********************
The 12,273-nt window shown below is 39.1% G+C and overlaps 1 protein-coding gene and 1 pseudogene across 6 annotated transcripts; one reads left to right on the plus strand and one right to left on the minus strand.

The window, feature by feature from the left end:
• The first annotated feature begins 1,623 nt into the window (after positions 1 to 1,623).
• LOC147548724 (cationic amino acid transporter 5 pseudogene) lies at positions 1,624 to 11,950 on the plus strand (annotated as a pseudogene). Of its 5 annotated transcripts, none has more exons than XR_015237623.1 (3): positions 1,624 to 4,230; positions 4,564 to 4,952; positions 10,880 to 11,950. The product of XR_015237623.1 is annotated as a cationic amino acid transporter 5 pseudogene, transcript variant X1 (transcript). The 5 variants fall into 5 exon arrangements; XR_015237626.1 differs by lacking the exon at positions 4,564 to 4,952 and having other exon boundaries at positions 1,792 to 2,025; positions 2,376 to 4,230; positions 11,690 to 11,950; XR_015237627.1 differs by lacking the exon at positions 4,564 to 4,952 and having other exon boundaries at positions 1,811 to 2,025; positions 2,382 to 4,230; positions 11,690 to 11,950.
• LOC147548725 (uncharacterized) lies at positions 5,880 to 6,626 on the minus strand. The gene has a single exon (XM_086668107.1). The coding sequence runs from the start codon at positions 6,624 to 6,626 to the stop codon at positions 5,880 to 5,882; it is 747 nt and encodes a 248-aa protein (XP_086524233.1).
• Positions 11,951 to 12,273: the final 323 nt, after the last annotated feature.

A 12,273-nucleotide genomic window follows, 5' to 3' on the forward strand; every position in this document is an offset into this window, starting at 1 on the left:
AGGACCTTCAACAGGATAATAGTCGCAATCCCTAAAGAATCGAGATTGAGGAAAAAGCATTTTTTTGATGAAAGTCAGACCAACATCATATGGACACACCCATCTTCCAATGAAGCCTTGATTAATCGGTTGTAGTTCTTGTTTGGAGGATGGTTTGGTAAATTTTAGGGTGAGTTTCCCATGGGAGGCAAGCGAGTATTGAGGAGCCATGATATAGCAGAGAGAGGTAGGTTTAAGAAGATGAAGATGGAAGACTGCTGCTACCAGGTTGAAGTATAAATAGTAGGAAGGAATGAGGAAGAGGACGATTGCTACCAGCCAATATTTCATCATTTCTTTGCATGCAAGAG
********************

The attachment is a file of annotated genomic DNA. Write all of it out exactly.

The 12,273-nt window shown below is 39.1% G+C and overlaps 1 protein-coding gene and 1 pseudogene across 6 annotated transcripts; one reads left to right on the plus strand and one right to left on the minus strand.

The window, feature by feature from the left end:
• The first annotated feature begins 1,623 nt into the window (after positions 1 to 1,623).
• LOC147548724 (cationic amino acid transporter 5 pseudogene) lies at positions 1,624 to 11,950 on the plus strand (annotated as a pseudogene). Of its 5 annotated transcripts, none has more exons than XR_015237623.1 (3): positions 1,624 to 4,230; positions 4,564 to 4,952; positions 10,880 to 11,950. The product of XR_015237623.1 is annotated as a cationic amino acid transporter 5 pseudogene, transcript variant X1 (transcript). The 5 variants fall into 5 exon arrangements; XR_015237626.1 differs by lacking the exon at positions 4,564 to 4,952 and having other exon boundaries at positions 1,792 to 2,025; positions 2,376 to 4,230; positions 11,690 to 11,950; XR_015237627.1 differs by lacking the exon at positions 4,564 to 4,952 and having other exon boundaries at positions 1,811 to 2,025; positions 2,382 to 4,230; positions 11,690 to 11,950.
• LOC147548725 (uncharacterized) lies at positions 5,880 to 6,626 on the minus strand. The gene has a single exon (XM_086668107.1). The coding sequence runs from the start codon at positions 6,624 to 6,626 to the stop codon at positions 5,880 to 5,882; it is 747 nt and encodes a 248-aa protein (XP_086524233.1).
• Positions 11,951 to 12,273: the final 323 nt, after the last annotated feature.

A 12,273-nucleotide genomic window follows, 5' to 3' on the forward strand; every position in this document is an offset into this window, starting at 1 on the left:
AGGACCTTCAACAGGATAATAGTCGCAATCCCTAAAGAATCGAGATTGAGGAAAAAGCATTTTTTTGATGAAAGTCAGACCAACATCATATGGACACACCCATCTTCCAATGAAGCCTTGATTAATCGGTTGTAGTTCTTGTTTGGAGGATGGTTTGGTAAATTTTAGGGTGAGTTTCCCATGGGAGGCAAGCGAGTATTGAGGAGCCATGATATAGCAGAGAGAGGTAGGTTTAAGAAGATGAAGATGGAAGACTGCTGCTACCAGGTTGAAGTATAAATAGTAGGAAGGAATGAGGAAGAGGACGATTGCTACCAGCCAATATTTCATCATTTCTTTGCATGCAAGAG